The Bike Deconstructed is an elegant book. Subtitled "A Grand Tour of the Modern Bicycle" this 8 by 10 inch volume is a nearly 200 page visual and textual examination of the various mechanisms that combined make the delightful machine we call a bicycle. It is a book best browsed, taken in small chunks and contemplated over time. For that is exactly what Richard Hallett did in constructing this book.
With clear photographs and prose, Hallett examines each bit of the bicycle. As each part is contemplated histories are revealed and options explored. Hallett's gaze is through the lens of now, but the past is not forgotten, indeed as Faulkner noted, it's not even past. So we see electronic shifting but also hub gears. Carbon fiber is here but so is steel, aluminum and titanium.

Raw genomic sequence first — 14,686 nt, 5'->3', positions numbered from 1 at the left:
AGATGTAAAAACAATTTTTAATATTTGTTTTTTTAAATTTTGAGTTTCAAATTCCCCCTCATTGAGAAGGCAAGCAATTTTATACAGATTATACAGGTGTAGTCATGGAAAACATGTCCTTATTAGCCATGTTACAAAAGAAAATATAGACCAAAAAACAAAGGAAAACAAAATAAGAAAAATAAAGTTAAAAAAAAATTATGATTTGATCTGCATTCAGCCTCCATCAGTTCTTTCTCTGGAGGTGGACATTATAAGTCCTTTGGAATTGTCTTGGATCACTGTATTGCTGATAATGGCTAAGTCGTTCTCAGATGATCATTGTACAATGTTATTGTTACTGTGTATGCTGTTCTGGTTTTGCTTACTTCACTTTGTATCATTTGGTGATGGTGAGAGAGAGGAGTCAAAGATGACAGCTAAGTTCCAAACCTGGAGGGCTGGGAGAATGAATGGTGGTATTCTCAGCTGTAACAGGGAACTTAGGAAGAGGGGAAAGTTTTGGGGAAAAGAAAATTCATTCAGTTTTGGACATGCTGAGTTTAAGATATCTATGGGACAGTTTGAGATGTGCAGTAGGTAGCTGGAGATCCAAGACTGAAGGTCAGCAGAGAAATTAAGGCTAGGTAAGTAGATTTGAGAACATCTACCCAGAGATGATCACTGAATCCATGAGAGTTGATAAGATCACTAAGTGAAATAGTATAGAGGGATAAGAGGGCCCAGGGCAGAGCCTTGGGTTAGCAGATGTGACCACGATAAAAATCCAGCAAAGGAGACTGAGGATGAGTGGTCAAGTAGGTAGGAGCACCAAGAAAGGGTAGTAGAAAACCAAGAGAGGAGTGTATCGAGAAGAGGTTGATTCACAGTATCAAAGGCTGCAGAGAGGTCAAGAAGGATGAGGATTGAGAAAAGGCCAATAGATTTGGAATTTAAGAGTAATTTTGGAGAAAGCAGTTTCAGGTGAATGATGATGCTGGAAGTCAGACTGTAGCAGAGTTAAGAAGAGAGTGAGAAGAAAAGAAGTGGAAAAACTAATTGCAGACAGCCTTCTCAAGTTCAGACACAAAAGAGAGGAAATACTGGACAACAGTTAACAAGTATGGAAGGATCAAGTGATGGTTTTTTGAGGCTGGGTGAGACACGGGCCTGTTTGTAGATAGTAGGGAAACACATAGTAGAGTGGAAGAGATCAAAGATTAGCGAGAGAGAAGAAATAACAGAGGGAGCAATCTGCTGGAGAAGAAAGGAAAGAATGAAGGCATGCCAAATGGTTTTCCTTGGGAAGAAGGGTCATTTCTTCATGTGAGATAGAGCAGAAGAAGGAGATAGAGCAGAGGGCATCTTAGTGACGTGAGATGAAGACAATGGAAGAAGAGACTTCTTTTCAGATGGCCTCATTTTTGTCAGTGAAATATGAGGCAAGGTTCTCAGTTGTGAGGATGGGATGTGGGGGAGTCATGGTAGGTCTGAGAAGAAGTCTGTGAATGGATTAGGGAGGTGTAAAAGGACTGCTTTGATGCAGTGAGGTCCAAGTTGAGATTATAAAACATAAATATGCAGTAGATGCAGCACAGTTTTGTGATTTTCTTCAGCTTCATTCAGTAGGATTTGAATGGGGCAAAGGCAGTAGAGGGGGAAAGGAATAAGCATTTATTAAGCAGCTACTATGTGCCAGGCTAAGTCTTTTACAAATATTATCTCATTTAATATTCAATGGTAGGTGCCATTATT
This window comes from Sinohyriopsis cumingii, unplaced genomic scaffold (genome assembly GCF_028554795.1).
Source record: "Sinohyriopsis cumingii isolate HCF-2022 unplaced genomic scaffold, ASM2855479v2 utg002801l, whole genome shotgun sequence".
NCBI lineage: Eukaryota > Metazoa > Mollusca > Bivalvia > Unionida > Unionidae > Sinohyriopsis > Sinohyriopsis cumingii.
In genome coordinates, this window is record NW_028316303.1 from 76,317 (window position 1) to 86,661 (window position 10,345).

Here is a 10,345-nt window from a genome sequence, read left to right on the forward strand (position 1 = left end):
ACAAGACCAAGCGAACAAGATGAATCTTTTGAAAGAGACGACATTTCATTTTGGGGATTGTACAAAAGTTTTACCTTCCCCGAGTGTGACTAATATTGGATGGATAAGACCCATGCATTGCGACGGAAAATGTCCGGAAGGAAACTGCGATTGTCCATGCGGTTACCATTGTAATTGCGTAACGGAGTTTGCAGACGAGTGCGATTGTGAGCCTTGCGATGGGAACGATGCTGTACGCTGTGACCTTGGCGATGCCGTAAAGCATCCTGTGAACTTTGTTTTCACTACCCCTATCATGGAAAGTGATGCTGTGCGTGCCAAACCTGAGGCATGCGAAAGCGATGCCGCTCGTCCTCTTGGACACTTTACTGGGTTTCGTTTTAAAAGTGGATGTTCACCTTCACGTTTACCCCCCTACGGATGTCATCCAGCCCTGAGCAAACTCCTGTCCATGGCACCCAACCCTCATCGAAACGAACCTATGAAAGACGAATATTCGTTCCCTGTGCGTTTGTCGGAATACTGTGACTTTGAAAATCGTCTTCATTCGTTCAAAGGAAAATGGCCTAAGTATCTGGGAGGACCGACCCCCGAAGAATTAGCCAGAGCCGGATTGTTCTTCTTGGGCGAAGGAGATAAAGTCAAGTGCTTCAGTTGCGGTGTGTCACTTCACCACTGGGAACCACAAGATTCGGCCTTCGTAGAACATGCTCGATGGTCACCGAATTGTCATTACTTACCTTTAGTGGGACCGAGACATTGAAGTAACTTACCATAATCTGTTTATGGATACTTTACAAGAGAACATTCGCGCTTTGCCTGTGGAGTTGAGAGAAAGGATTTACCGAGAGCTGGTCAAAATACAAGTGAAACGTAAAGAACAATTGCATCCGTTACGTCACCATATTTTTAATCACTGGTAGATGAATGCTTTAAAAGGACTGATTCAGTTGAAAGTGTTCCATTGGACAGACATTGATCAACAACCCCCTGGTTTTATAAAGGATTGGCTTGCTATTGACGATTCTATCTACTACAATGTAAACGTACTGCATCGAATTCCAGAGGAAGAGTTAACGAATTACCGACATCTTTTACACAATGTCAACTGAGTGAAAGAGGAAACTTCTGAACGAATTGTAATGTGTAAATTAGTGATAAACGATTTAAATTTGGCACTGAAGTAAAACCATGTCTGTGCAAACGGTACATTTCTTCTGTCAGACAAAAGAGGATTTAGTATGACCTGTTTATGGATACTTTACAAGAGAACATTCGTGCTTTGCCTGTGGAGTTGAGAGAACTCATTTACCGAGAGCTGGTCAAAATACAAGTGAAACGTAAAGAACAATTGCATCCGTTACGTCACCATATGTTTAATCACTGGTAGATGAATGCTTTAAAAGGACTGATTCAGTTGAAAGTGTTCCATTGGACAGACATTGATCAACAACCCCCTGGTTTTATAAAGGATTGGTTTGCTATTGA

This is a book a child will find fascinating but The Bike Deconstructed will also reveal some new insights to the even the most grizzled of bike gurus. This is a book for those that gaze at bicycles with a sense of wonder. This book informs that wonder and the knowledge of the parts increase our appreciation of the whole.
Fans of recumbents and mountain bikes may lament that their machines are not considered here but Hallett has chosen to restrict his scope in this volume primarily to the conventionally framed modern road bicycle. I cannot call this a fault of the book, for the extreme focus has brought forth great clarity.
This book, like the bicycle itself, offers something for both the poet and the engineer. That something is beauty and it is presented beautifully in the words and photographs that fill the pages of this book.